Lalley: Cap on video lottery in Sioux Falls could trigger gambling debate

State lawmakers have to balance whether curbing local control is worth the potential broader discussion.

Shown here are three video lottery machines available at Ty's Casino in Graham Sinclair on Thursday, Dec.1, 2022, in Mitchell.
Adam Thury / Mitchell Republic

SIOUX FALLS — Things are getting real on the street.

The Sioux Falls City Council’s recent decision to cap the number of malt beverage licenses in the city limits changed the dynamic of the market.

Suddenly, what once was a fairly attainable permission to sell beer and wine in an establishment, became much less so. That set off a mad dash to get the last few licenses before we reach the limit of 186. And the existing permits become all that much more valuable.

How valuable?

That harkens to the old street phrase, “How much you got?”


That number is up to demand, but it’s sure to be more than the sticker price of a few hundred dollars.

Which, of course, has nothing to do with beer or wine and everything to do with gambling.

To offer video lottery, a restaurant or bar must have either a liquor license — which covers distilled spirits, like whiskey or vodka — or the aforementioned malt beverage version.

Liquor licenses are expensive right out of the gate and based on the population of the community. They’re also limited in number, also based on population.

Beer and wine has always been a different story. Historically, they were cheap and relatively easy to get.

Sioux Falls isn’t the first city to cap malt beverage licenses because of the connection to video lottery. Other South Dakota communities have been doing it a long time.

But as I wrote last week, the sheer volume of money wagered in Sioux Falls means that the city council’s decision is sure to attract a lot more attention.

Which raises an interesting question: Whose attention?


The state has the ultimate authority to regulate video lottery. But lawmakers have been hesitant to reopen that debate.

Video lottery revenue into state coffers grew by 51% over the previous five years, topping $163 million in 2021.

From that perspective, things are going just fine, thank you.

If legislators want to get involved it could spark a protracted debate with all sorts of potential scenarios.

State voters have consistently approved expanded gambling options, whether that’s video lottery or sports betting in Deadwood. But there are other interests in the state that want to allow sports betting beyond Deadwood, specifically in Sioux Falls.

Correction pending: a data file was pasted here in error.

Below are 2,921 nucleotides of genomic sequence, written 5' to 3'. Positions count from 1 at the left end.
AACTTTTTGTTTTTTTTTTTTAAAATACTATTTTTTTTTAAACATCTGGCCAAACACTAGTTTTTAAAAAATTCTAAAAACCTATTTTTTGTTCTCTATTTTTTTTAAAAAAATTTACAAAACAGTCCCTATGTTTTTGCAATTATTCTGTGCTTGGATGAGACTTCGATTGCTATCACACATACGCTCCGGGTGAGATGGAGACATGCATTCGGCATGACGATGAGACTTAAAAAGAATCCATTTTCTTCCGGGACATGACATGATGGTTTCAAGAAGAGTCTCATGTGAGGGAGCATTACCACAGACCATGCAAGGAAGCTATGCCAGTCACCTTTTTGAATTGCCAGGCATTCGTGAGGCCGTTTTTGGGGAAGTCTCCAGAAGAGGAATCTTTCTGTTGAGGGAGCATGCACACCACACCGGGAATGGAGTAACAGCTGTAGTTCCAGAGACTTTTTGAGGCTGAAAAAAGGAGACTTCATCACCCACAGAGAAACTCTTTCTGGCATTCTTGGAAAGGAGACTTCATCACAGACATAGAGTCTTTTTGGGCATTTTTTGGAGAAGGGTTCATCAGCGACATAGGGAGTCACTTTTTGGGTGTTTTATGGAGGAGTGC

Sports betting is wildly popular and there’s already a full-blown operation at Grand Falls Casino & Golf Resort a few steps across the Iowa border. The casino is about 5 miles from the city’s eastern edge and once your phone hooks up with an Iowa cell tower, the world of sports betting is at your fingertips.

Then there are always implications for the Native American tribes who operate casinos in South Dakota.

So any bill dropped in Pierre regarding video lottery could blossom into a full-on spectacle.


That puts many lawmakers in a difficult position.

While legal gambling has become normalized in the broader society, there remains significant opposition in some quarters, particularly among faith communities. Moderate Republicans, already leery of primary challenges from the right, may be particularly nervous about getting pulled into a discussion of revenue stability versus religious sensibility.

In that sense, the status quo is the path of least resistance.

A few video lottery moguls fighting over the last few pieces of the license pie may not be enough impetus to push for change.

The whole shebang could end up in court but it’s just as likely that the city council’s push back may be light enough as to not activate the heavy hand of state policymakers.

In that case, “how much you got” may become a familiar phrase in the vid lot halls back on the mean streets of Sioux Falls.

Patrick Lalley is the engagement editor and reporter for Sioux Falls Live. Reach him at
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